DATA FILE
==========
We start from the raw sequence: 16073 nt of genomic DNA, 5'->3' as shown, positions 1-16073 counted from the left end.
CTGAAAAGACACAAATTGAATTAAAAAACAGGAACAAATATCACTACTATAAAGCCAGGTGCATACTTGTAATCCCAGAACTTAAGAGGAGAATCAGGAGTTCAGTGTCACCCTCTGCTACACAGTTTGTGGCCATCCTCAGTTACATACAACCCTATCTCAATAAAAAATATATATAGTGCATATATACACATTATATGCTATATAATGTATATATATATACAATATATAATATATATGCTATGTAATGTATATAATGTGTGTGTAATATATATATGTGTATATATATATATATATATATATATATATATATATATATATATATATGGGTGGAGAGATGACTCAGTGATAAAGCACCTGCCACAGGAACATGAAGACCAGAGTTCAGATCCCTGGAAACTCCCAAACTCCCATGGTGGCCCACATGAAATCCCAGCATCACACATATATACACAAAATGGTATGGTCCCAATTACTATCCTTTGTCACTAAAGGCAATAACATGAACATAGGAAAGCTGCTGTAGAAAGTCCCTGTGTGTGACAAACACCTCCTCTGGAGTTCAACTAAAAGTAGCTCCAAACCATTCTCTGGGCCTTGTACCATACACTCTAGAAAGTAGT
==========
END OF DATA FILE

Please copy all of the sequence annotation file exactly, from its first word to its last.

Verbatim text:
We start from the raw sequence: 16073 nt of genomic DNA, 5'->3' as shown, positions 1-16073 counted from the left end.
CTGAAAAGACACAAATTGAATTAAAAAACAGGAACAAATATCACTACTATAAAGCCAGGTGCATACTTGTAATCCCAGAACTTAAGAGGAGAATCAGGAGTTCAGTGTCACCCTCTGCTACACAGTTTGTGGCCATCCTCAGTTACATACAACCCTATCTCAATAAAAAATATATATAGTGCATATATACACATTATATGCTATATAATGTATATATATATACAATATATAATATATATGCTATGTAATGTATATAATGTGTGTGTAATATATATATGTGTATATATATATATATATATATATATATATATATATATATATATATATGGGTGGAGAGATGACTCAGTGATAAAGCACCTGCCACAGGAACATGAAGACCAGAGTTCAGATCCCTGGAAACTCCCAAACTCCCATGGTGGCCCACATGAAATCCCAGCATCACACATATATACACAAAATGGTATGGTCCCAATTACTATCCTTTGTCACTAAAGGCAATAACATGAACATAGGAAAGCTGCTGTAGAAAGTCCCTGTGTGTGACAAACACCTCCTCTGGAGTTCAACTAAAAGTAGCTCCAAACCATTCTCTGGGCCTTGTACCATACACTCTAGAAAGTAGT